What is it about?

This study discusses the gender citation gap in academia, which refers to the fact that women tend to receive fewer citations for their research than men. The author argues that this gap is not due to differences in research quality or gender-based bias in research evaluation, but rather to women's disadvantages in career progression. The article explores how the gender citation gap perpetuates unequal pay between genders in science and suggests ways to address this issue and promote gender equality in academia.

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Why is it important?

The gender citation gap is an important issue because it affects the career progression and pay of academic women. Citations are often used as a measure of research productivity and impact, which are key factors in hiring, promotion, and funding decisions in academia. When women receive fewer citations than men, they may be at a disadvantage in these areas, which can limit their opportunities for career advancement and lead to lower pay. Addressing the gender citation gap is therefore crucial for promoting gender equality in science and ensuring that all researchers have equal opportunities to succeed.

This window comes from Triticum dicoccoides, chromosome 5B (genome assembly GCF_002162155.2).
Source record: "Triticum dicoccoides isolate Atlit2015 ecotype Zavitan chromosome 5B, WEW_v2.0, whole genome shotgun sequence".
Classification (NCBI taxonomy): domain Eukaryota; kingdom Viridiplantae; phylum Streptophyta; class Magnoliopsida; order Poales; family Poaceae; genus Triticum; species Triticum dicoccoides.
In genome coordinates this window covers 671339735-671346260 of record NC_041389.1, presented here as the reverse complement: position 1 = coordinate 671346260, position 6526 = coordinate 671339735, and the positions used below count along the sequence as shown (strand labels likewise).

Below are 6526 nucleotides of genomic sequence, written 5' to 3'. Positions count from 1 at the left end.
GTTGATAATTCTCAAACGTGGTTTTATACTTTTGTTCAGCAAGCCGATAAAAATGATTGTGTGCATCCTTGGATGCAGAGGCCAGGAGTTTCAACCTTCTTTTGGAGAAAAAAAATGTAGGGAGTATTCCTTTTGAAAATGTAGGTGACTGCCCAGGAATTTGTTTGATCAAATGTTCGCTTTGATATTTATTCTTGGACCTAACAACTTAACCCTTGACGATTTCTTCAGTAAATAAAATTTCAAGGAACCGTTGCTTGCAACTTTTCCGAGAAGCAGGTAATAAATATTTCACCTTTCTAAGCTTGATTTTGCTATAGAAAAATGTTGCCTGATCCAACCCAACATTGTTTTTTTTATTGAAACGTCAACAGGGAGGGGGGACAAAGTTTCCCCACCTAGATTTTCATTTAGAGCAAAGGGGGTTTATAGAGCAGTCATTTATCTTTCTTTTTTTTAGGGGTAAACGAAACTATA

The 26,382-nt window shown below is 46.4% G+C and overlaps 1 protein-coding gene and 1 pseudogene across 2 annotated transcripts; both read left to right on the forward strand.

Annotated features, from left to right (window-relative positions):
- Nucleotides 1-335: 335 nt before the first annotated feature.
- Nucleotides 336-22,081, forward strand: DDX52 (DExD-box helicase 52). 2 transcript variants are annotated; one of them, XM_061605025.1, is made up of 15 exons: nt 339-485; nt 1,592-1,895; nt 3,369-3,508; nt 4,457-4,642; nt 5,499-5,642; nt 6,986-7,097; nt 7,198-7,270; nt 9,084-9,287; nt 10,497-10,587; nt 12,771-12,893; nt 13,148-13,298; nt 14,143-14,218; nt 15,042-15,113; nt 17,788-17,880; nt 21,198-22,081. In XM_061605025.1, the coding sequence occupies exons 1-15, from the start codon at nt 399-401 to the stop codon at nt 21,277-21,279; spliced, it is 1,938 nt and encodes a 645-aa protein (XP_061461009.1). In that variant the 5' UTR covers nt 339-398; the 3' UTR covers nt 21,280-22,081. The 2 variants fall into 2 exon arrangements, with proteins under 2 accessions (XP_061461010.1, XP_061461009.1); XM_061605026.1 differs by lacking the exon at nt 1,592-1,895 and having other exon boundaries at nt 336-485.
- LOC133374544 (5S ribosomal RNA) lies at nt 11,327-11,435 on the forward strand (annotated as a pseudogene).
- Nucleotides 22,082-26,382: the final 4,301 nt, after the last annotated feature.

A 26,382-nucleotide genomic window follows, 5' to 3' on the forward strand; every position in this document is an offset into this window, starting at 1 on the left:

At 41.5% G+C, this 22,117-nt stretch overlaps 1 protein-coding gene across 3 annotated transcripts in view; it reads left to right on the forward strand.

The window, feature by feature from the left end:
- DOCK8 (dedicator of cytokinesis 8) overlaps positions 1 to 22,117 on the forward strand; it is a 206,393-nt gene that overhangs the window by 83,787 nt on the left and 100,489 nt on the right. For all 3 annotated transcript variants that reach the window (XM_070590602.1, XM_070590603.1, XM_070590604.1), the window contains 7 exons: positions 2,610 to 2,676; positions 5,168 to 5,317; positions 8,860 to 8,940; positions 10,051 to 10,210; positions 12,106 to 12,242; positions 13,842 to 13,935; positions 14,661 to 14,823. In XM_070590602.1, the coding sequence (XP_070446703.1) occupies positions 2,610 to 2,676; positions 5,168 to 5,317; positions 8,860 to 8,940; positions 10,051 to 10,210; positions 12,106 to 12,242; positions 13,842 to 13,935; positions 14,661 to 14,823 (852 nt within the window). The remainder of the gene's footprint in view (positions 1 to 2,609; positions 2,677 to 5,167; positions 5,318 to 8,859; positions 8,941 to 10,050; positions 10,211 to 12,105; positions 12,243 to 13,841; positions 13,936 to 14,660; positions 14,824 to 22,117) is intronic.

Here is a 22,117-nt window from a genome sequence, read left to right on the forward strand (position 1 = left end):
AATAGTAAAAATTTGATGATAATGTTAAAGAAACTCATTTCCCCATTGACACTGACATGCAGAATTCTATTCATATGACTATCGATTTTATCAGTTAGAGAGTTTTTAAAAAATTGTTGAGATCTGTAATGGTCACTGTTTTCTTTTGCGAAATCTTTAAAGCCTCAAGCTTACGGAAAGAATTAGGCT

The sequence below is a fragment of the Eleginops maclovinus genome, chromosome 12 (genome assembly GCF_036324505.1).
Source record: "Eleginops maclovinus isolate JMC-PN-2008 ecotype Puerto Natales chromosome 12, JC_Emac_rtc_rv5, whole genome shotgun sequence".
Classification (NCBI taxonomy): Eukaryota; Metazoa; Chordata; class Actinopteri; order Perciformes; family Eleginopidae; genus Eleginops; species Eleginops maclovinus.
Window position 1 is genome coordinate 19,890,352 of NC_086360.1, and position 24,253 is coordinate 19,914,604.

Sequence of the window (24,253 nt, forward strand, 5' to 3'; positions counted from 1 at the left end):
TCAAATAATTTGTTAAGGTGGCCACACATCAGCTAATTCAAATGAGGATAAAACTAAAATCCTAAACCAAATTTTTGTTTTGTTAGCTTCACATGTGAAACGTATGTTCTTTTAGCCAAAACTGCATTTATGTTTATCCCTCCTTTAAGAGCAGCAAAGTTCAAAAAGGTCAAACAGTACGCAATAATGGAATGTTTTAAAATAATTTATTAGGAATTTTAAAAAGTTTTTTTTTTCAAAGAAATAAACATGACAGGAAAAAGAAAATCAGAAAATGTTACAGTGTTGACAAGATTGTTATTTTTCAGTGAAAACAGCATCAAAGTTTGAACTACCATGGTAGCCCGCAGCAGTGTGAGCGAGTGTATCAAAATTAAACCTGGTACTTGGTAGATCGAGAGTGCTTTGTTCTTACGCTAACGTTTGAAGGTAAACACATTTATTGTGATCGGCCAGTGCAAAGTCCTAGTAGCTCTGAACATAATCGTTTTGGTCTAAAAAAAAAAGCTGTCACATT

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This page is a summary of: The gender citation gap: Why and how it matters, Canadian Review of Sociology/Revue canadienne de sociologie, March 2023, Wiley,
DOI: 10.1111/cars.12428.
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